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Squad Stats: South Africa Vs Ireland

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This may well be the second of the gory carnages that we witness in the Super Eight - who knows how many records they would have shattered had Australia batted the entire 50 overs against Bangladesh. While the South African batting may not be the most consistent in the world, they have shown a distinct liking for well and truly ruining the bowlers day when they get in, with more than a few 350 plus scores. At any rate, they certainly aren’t going to be as easy to put up a fight against as the indifferent English and the mercurial Pakistanis.

Having said that,
Ireland has surprisingly been amongst the most consistent teams in the world cup- take a look at their performance so far. They had the Africans down to 98 for 8 in their first game, defeated Canada in their second, pulled off a spectacular tie against the run of play against Zimbabwe, defeated Pakistan, lost gamely against the Windies and put up a respectable show against England.


Besides, no giant is without weakness, and let me not go into the overused David-Goliath story to prove that.

I) African Muscle

The South African top order is in excellent touch, with each of Smith, Gibbs, De Villiers and Kallis having already registered big scores. If Ireland don’t get early wickets, the South African innings is likely to follow the by-now usual route of scoring at 5-6 per over and holding wickets in hand, and then exploding in the last 10 overs to touch 350-375.

 
The South African bowlers also have one of the lowest average runs conceded per fifty overs from amongst all the teams – 226. Ntini and Pollock contribute most to this stat, each averaging 4 points better than the overall team bowling average.


The start of each team’s innings , therefore, will be crucial in determining if this game will be a gorefest, or reasonably competitive.


II) Weak Middle Order


Herschelle Gibbs recently complained that the South African middle order wasn’t contributing enough, and needed to be a little more consistent. Let’s see if there’s any tooth to his claims.
An interesting stat is that in four of the last five games in which they have lost 7 wickets or more (three of them being in this world cup), South Africa have lost wickets no. 3 to 7 for 47, 54, 49 and 64 runs.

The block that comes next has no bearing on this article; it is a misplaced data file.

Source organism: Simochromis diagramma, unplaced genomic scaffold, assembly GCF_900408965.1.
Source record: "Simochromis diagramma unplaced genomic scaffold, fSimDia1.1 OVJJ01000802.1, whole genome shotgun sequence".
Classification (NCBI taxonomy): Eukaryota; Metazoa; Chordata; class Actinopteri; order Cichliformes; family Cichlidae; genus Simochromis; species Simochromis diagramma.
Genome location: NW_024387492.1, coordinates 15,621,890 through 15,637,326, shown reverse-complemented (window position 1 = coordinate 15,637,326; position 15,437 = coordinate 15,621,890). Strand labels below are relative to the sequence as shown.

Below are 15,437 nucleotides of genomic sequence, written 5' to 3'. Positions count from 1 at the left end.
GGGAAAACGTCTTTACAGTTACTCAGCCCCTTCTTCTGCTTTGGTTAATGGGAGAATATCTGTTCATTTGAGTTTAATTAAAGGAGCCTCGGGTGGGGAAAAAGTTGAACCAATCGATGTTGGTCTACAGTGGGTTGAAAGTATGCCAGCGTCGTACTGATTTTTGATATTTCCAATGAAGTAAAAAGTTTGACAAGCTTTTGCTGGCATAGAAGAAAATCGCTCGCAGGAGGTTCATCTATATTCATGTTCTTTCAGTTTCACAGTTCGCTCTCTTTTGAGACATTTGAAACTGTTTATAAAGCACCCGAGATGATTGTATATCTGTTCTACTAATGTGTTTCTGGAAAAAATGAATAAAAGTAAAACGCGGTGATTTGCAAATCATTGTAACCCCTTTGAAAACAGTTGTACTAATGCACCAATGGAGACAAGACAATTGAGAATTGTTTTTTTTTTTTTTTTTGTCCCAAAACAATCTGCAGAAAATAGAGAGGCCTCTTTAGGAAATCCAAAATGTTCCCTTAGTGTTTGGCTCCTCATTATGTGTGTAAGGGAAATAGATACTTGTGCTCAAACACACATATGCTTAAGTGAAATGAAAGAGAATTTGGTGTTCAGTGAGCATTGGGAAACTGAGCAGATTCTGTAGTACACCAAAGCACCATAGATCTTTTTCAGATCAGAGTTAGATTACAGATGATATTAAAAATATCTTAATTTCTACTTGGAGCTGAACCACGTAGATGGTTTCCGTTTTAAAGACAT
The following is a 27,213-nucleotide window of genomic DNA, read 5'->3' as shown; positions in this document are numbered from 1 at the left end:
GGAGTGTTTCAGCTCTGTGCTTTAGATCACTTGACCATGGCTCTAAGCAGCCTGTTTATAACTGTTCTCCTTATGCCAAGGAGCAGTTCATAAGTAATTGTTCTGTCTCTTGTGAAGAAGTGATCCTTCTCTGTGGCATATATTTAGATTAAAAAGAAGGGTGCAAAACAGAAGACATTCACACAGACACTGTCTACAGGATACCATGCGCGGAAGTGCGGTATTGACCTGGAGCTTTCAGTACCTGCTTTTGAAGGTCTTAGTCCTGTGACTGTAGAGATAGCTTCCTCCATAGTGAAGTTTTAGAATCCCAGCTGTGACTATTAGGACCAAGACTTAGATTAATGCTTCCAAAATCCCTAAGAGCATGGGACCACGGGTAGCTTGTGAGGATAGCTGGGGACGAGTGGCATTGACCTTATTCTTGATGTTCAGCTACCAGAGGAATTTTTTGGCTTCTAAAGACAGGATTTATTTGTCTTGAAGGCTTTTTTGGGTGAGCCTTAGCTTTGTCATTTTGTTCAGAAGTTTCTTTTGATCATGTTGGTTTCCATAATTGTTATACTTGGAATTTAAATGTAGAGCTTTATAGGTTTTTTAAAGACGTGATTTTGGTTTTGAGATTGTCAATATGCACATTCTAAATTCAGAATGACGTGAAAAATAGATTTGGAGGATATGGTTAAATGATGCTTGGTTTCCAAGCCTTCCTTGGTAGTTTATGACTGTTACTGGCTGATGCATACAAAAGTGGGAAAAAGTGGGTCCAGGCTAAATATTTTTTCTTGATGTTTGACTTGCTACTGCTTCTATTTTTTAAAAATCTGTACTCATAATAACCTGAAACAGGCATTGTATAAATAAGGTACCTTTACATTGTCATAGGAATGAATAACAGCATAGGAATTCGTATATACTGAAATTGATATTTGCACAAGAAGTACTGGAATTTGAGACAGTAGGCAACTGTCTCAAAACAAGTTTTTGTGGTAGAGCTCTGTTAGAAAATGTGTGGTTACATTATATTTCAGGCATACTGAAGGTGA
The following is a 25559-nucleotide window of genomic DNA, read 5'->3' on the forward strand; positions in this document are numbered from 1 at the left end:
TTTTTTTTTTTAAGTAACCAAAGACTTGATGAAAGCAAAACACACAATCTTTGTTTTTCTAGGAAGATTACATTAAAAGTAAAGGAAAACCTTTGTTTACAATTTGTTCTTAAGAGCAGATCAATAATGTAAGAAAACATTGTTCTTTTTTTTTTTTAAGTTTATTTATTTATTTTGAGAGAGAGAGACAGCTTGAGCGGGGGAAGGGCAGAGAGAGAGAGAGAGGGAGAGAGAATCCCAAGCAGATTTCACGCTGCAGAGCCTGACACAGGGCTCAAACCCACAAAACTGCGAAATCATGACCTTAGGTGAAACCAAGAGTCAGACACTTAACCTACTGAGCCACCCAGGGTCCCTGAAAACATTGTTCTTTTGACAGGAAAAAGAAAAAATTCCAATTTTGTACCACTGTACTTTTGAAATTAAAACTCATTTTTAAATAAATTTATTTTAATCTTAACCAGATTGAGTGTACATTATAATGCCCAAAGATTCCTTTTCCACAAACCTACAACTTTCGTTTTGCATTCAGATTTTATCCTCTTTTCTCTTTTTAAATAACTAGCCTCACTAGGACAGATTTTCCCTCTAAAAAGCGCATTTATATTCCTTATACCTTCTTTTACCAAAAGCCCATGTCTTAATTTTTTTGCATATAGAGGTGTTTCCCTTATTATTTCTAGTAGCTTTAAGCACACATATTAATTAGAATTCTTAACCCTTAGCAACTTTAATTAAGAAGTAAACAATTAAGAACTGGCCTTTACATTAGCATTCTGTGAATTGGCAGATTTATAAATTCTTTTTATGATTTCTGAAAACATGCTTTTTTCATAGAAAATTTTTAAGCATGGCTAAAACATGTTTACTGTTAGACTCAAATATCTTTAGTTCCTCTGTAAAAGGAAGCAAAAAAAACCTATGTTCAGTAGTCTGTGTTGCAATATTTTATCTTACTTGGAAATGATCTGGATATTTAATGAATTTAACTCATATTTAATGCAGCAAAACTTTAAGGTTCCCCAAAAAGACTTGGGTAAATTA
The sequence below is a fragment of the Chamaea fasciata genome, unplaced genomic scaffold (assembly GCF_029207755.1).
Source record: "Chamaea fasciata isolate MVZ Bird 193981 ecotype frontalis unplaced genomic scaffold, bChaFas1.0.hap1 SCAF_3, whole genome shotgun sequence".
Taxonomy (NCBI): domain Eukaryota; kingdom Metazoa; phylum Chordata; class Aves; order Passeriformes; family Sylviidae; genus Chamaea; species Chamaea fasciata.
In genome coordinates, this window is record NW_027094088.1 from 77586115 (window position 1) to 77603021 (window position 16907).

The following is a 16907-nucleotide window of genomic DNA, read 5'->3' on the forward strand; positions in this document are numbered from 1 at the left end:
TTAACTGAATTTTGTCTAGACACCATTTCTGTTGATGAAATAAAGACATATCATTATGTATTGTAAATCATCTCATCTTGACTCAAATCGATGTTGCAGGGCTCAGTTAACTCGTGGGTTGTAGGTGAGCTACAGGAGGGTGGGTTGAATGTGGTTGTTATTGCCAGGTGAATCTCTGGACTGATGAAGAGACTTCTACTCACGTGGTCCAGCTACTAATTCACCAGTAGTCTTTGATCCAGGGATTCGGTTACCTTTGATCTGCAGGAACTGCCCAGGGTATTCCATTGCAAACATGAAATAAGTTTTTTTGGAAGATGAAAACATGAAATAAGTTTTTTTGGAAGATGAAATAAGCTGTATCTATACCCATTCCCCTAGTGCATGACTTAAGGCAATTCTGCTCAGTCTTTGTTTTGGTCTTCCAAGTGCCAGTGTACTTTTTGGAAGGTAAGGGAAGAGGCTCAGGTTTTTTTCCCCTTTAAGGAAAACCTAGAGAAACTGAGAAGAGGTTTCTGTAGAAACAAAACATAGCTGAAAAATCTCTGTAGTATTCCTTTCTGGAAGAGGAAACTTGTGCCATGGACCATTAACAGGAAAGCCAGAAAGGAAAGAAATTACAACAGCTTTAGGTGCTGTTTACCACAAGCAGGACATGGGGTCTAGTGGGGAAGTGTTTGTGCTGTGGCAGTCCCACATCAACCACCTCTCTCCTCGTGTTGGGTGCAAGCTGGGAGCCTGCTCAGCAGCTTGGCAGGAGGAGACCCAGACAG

This means of late, the South African middle order has been scoring at an average close to 11 runs per wicket. Even Geoffrey Boycott's mom would point that this is alarmingly low.


More interestingly, this middle order fragility has come significantly to the fore in their dramatic 98 for 8 collapse the last time they played Ireland, where they went from 3 for 22 to 7 for 66, effectively losing 5 wickets for 44 runs. So Gibbs has a point after all.

 

 Jacques Kallis has been South Africa’s most consistent batsman of late, with scores of 86, 48, 128, 29, and 34 in his last five innings. It may not be such a bad idea to move him down from the number 3 spot where he currently bats to either number 4 or 5 to try and bolster the middle order. Well, if they are to try it, against Ireland is the best time to do it.

 

III) To win match, engineer collapse

 

You will observe that as a general rule, upsets happen when the stronger batting line up collapses to a below potential score. It is always more likely that a strong batting line up will collapse against a weak/mediocre bowling attack, as against a weak batting line up playing well against a strong bowling attack even if they are having an off-day.

It’s been the case right from India’s win against West Indies in 1983 to Kenya’s win against West Indies in 1996, to their win against Lanka in 2003, to Bangladesh’s conquest of Pakistan in 1999, to their defeat of India this time around, with the only exception being Bangladesh game against Australia in Cardiff.

 The Irish have shown an ability to pull off collapses, having already engineered two in this World Cup. Part of the reason is that their bowling attack works as a whole, without being dependent on one single bowler to wreck the opposition with a five wicket haul or so.

In their games against South Africa and Pakistan, the distribution of wickets has been 4, 3, 2, 1 and 3, 2, 1,1,1,2 respectively. In an impressive bowling effort against England until Collingwood rescued them, Ireland again had five wicket takers, with the distribution being 2, 1,1,1,1.

 When you match that up against South Africa’s weak middle order, you can see that if there has to be an upset, this is where it has to come from. Ireland cannot chase 250+ scores against a strong South African bowling attack. Their best bet is to get Smith and De Villiers early, and expose the middle order.



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